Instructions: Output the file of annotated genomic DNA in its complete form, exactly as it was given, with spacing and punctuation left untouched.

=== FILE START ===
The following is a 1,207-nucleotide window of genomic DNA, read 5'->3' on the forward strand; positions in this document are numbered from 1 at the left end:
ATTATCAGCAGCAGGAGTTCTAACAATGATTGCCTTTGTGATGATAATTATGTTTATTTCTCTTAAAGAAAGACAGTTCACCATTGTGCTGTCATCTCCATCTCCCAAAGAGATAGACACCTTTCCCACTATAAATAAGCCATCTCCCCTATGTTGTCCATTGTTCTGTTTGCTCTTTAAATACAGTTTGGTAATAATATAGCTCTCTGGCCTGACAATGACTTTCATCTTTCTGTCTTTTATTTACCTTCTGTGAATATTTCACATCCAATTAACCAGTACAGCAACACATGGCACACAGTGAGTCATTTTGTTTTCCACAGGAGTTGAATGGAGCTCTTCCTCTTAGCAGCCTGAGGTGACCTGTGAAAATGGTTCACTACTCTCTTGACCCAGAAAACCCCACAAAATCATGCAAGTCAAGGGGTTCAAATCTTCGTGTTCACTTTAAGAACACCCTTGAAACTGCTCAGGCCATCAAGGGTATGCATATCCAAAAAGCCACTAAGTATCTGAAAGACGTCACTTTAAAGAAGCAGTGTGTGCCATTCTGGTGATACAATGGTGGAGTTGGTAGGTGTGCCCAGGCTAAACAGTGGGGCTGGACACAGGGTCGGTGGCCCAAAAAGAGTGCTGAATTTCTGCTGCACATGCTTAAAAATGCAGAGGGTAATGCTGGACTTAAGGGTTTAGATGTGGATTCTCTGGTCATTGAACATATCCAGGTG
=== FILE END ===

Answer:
The following is a 1,207-nucleotide window of genomic DNA, read 5'->3' on the forward strand; positions in this document are numbered from 1 at the left end:
ATTATCAGCAGCAGGAGTTCTAACAATGATTGCCTTTGTGATGATAATTATGTTTATTTCTCTTAAAGAAAGACAGTTCACCATTGTGCTGTCATCTCCATCTCCCAAAGAGATAGACACCTTTCCCACTATAAATAAGCCATCTCCCCTATGTTGTCCATTGTTCTGTTTGCTCTTTAAATACAGTTTGGTAATAATATAGCTCTCTGGCCTGACAATGACTTTCATCTTTCTGTCTTTTATTTACCTTCTGTGAATATTTCACATCCAATTAACCAGTACAGCAACACATGGCACACAGTGAGTCATTTTGTTTTCCACAGGAGTTGAATGGAGCTCTTCCTCTTAGCAGCCTGAGGTGACCTGTGAAAATGGTTCACTACTCTCTTGACCCAGAAAACCCCACAAAATCATGCAAGTCAAGGGGTTCAAATCTTCGTGTTCACTTTAAGAACACCCTTGAAACTGCTCAGGCCATCAAGGGTATGCATATCCAAAAAGCCACTAAGTATCTGAAAGACGTCACTTTAAAGAAGCAGTGTGTGCCATTCTGGTGATACAATGGTGGAGTTGGTAGGTGTGCCCAGGCTAAACAGTGGGGCTGGACACAGGGTCGGTGGCCCAAAAAGAGTGCTGAATTTCTGCTGCACATGCTTAAAAATGCAGAGGGTAATGCTGGACTTAAGGGTTTAGATGTGGATTCTCTGGTCATTGAACATATCCAGGTG